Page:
September 12, 2013

Up, down, up, down and again

The view of Conques from the road above town

Leaving Conques not as early as I wanted, the day started immediately with a long, but never terribly steep, climb up the hill above the village. 4.2 miles, 1050 feet of climb. It rolled along, following a very nice little road, where I say many (perhaps 75) pilgrims, and warnings for the cars to be careful, but almost no cars.

The road to Conques, where I saw pilgrims, cars and bicycles ... in that order.

Two pilgrims. I saw many carrying only enough gear for the day, using services to move their gear from town to town.

After some fairly flat riding, a long descent, another 1500 feet up. The route rolled along, up, down, up, down. My road ended in a T intersection, with this cow far more interested in the goings-on on the street than those in the field. And not much at all was going on.

The landscape, and the road I had been following.

I knew there would be a long, often steep descent down to the Lot River, on a small road ... but didn't anticipate quite how far down or how long. I really didn't want to retrace my steps, so even though the road sign had said to the D920, I check and double checked, wanting to be sure that this little road ended with a bridge across the Lot, and not with me stuck on the wrong side, needing to climb back up. It seemed surely ok, so I continued.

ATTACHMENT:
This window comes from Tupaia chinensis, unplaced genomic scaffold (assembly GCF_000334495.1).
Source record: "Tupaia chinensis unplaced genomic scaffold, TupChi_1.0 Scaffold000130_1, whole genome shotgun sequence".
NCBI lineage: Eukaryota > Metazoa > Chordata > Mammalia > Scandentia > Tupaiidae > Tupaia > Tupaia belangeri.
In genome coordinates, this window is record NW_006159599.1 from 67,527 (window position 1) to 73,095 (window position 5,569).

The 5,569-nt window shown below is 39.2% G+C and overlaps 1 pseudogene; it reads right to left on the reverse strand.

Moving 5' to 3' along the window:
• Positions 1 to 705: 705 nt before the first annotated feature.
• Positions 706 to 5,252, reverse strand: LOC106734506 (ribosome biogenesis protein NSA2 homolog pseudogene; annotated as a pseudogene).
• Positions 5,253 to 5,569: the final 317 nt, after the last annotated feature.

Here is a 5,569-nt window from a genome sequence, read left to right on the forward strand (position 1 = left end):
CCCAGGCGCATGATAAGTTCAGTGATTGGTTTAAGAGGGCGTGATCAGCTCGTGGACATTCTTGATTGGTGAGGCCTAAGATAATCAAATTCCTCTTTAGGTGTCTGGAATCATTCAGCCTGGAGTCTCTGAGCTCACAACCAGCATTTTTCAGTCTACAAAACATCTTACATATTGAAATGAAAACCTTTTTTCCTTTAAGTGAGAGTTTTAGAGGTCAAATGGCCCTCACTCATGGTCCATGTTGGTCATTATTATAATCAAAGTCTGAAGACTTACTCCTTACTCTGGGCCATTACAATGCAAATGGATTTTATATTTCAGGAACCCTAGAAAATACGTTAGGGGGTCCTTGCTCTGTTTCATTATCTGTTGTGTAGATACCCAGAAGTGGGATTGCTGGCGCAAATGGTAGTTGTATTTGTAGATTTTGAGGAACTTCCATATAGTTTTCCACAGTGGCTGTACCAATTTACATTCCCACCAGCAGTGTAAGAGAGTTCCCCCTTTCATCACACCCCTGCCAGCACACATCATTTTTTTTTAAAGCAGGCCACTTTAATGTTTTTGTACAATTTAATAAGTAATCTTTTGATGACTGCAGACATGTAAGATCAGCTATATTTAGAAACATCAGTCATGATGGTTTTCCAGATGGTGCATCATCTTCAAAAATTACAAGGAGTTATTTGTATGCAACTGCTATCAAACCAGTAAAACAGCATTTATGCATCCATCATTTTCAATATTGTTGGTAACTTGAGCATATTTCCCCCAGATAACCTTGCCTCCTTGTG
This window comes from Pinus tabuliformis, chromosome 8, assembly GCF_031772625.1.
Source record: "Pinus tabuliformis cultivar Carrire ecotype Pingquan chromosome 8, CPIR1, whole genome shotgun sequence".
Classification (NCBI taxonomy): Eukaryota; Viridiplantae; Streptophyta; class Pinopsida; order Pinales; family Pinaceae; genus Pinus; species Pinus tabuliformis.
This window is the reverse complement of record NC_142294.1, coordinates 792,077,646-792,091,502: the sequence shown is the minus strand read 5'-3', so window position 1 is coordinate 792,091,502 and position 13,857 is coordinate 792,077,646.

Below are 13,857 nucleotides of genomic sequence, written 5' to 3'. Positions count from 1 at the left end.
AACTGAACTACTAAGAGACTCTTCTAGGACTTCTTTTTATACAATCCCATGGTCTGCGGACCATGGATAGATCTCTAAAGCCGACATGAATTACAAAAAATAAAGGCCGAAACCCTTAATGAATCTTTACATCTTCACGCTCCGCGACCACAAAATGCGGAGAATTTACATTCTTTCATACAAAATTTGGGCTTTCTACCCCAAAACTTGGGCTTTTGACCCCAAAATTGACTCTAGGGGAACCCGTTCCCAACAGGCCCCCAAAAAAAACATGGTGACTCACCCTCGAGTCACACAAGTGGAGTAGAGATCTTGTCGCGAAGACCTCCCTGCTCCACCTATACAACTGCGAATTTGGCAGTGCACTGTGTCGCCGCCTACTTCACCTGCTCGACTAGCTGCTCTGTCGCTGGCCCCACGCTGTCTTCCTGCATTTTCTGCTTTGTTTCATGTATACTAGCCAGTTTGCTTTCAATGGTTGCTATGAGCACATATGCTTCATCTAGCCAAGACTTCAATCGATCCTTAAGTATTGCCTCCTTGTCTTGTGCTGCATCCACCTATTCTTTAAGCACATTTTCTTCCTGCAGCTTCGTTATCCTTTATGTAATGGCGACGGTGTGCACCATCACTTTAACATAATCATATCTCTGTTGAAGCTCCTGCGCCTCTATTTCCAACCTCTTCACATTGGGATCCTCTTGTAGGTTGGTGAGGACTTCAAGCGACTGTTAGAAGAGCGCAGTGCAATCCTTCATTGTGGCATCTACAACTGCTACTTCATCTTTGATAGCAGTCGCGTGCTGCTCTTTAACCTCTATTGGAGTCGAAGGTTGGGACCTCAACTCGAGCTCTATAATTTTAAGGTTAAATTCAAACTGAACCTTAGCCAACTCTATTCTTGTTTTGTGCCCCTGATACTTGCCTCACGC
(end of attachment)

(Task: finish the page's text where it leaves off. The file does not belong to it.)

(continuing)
Coming around a bend, I met two French cyclists, feet on the ground, pushing their loaded bikes uphill. "Is it far to the top," they asked. Indeed, I had to say, it is far ... and steep. They were cyclists, not new at it. They were from Grenoble. That said one thing to me: they were used to hills, and this one was steep if they were reduced to walking!

The Lot River, near my crossing  below Golinhac

Reaching the river, I turned south to Estaing, where I ate a big, hot lunch, surrounded by pilgrims (pelerins) on the Route to Compostelle, doing the same. The day had been in the mid-50s, sputtering rain, and I knew there was more climbing and another 25 or so miles to go. Food seemed important, and it was an excellent decision.

The Lot River

Followed the river for a bit more, then turned inland at St. Come d'Olt, to repeat the process. Up, up, up some more, though again never wildly steep. This time the road descended with a long, more gradual descend into St.Geniez d'Olt, where I am sharing the hotel with a huge busfull, probably 80 in all, of Belgian senior citizens, and right now wondering what effect that will have on dinner. Glad lunch was good.

The last hill I climbed up, before the descent to St. Geniez d' Olt

View Conques to St. Geniez d' Olt in a larger map


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